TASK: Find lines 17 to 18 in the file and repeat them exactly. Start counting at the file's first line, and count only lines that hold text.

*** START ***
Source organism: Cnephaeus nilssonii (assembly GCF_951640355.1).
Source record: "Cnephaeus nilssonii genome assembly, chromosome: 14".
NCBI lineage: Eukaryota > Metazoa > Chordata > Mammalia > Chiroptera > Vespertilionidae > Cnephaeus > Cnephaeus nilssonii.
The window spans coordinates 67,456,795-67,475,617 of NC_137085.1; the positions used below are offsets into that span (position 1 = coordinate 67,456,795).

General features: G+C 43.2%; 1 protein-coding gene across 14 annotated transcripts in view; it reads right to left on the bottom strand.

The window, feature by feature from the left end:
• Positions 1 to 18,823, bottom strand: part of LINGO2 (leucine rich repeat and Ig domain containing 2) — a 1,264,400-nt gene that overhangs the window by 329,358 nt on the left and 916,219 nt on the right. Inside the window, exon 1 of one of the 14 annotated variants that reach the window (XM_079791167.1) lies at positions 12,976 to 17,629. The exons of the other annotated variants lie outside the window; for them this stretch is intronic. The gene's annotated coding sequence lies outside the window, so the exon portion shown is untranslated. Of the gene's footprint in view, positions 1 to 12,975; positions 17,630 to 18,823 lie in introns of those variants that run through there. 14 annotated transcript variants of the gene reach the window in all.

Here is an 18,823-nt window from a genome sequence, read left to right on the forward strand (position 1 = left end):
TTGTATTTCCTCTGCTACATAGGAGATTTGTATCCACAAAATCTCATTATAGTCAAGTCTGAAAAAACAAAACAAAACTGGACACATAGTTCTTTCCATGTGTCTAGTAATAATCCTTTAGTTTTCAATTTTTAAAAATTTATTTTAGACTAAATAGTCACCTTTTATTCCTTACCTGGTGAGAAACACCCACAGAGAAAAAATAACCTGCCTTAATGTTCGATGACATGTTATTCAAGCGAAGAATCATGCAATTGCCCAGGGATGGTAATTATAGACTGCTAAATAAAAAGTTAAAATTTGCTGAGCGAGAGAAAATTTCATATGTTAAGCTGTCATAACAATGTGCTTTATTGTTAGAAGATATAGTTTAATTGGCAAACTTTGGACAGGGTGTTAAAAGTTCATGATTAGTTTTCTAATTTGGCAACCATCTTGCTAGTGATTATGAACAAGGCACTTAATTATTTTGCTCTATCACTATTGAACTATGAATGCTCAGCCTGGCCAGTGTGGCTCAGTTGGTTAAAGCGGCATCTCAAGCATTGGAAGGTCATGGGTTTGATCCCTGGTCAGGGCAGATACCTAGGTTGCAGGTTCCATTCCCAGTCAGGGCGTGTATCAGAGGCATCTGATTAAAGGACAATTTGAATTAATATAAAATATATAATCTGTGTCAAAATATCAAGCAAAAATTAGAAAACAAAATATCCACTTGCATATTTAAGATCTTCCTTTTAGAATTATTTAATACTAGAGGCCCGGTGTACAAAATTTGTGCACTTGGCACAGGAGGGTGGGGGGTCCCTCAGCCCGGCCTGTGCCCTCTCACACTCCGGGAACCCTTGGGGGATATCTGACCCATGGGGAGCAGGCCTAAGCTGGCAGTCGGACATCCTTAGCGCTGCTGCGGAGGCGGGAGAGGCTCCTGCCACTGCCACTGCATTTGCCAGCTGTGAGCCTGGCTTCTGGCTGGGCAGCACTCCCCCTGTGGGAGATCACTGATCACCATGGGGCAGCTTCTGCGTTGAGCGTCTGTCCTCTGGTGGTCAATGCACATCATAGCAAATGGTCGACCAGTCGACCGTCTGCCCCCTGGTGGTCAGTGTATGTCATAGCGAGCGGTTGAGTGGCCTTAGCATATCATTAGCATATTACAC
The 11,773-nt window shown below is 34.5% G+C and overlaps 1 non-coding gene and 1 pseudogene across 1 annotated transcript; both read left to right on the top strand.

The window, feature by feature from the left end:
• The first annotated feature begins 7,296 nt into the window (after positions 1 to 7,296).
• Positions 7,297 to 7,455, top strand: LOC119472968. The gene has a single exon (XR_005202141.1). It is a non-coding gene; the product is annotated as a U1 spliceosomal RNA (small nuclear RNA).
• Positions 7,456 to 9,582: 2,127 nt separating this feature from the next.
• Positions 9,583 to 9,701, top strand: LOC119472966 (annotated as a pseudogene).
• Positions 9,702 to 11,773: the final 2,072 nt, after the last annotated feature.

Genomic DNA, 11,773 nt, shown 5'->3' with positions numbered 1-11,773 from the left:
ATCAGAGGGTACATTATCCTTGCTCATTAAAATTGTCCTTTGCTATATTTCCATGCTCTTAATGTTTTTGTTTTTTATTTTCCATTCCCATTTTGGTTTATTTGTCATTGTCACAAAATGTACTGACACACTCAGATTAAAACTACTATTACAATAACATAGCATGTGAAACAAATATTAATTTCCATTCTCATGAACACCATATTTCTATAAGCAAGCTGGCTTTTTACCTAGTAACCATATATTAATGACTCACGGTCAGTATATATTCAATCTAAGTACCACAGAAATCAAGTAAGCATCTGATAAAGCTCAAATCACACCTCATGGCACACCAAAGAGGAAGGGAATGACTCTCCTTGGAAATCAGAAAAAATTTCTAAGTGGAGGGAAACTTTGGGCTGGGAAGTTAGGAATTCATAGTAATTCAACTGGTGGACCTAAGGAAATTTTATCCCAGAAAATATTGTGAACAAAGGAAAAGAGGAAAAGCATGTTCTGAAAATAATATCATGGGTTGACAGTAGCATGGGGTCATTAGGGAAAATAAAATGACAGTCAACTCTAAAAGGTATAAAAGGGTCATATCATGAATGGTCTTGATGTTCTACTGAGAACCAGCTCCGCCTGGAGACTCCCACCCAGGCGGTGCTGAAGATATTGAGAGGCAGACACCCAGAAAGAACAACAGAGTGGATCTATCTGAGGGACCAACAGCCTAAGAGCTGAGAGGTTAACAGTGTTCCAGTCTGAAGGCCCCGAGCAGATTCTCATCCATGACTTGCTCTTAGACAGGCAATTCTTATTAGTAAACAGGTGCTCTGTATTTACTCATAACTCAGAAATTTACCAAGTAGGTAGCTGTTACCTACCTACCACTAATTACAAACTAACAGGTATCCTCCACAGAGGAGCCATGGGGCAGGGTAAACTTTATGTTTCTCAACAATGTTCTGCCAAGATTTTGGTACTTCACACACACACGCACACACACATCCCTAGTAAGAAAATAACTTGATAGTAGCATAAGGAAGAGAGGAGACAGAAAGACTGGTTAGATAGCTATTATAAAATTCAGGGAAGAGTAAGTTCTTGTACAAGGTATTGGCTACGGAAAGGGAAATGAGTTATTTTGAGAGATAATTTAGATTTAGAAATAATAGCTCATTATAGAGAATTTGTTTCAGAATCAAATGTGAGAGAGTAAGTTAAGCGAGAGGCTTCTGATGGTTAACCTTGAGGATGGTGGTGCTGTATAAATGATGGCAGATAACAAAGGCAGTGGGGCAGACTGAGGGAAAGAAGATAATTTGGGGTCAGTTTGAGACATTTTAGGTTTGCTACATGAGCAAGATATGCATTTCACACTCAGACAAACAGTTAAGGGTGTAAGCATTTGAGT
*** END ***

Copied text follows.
Genomic DNA, 11,773 nt, shown 5'->3' with positions numbered 1-11,773 from the left:
ATCAGAGGGTACATTATCCTTGCTCATTAAAATTGTCCTTTGCTATATTTCCATGCTCTTAATGTTTTTGTTTTTTATTTTCCATTCCCATTTTGGTTTATTTGTCATTGTCACAAAATGTACTGACACACTCAGATTAAAACTACTATTACAATAACATAGCATGTGAAACAAATATTAATTTCCATTCTCATGAACACCATATTTCTATAAGCAAGCTGGCTTTTTACCTAGTAACCATATATTAATGACTCACGGTCAGTATATATTCAATCTAAGTACCACAGAAATCAAGTAAGCATCTGATAAAGCTCAAATCACACCTCATGGCACACCAAAGAGGAAGGGAATGACTCTCCTTGGAAATCAGAAAAAATTTCTAAGTGGAGGGAAACTTTGGGCTGGGAAGTTAGGAATTCATAGTAATTCAACTGGTGGACCTAAGGAAATTTTATCCCAGAAAATATTGTGAACAAAGGAAAAGAGGAAAAGCATGTTCTGAAAATAATATCATGGGTTGACAGTAGCATGGGGTCATTAGGGAAAATAAAATGACAGTCAACTCTAAAAGGTATAAAAGGGTCATATCATGAATGGTCTTGATGTTCTACTGAGAACCAGCTCCGCCTGGAGACTCCCACCCAGGCGGTGCTGAAGATATTGAGAGGCAGACACCCAGAAAGAACAACAGAGTGGATCTATCTGAGGGACCAACAGCCTAAGAGCTGAGAGGTTAACAGTGTTCCAGTCTGAAGGCCCCGAGCAGATTCTCATCCATGACTTGCTCTTAGACAGGCAATTCTTATTAGTAAACAGGTGCTCTGTATTTACTCATAACTCAGAAATTTACCAAGTAGGTAGCTGTTACCTACCTACCACTAATTACAAACTAACAGGTATCCTCCACAGAGGAGCCATGGGGCAGGGTAAACTTTATGTTTCTCAACAATGTTCTGCCAAGATTTTGGTACTTCACACACACACGCACACACACATCCCTAGTAAGAAAATAACTTGATAGTAGCATAAGGAAGAGAGGAGACAGAAAGACTGGTTAGATAGCTATTATAAAATTCAGGGAAGAGTAAGTTCTTGTACAAGGTATTGGCTACGGAAAGGGAAATGAGTTATTTTGAGAGATAATTTAGATTTAGAAATAATAGCTCATTATAGAGAATTTGTTTCAGAATCAAATGTGAGAGAGTAAGTTAAGCGAGAGGCTTCTGATGGTTAACCTTGAGGATGGTGGTGCTGTATAAATGATGGCAGATAACAAAGGCAGTGGGGCAGACTGAGGGAAAGAAGATAATTTGGGGTCAGTTTGAGACATTTTAGGTTTGCTACATGAGCAAGATATGCATTTCACACTCAGACAAACAGTTAAGGGTGTAAGCATTTGAGT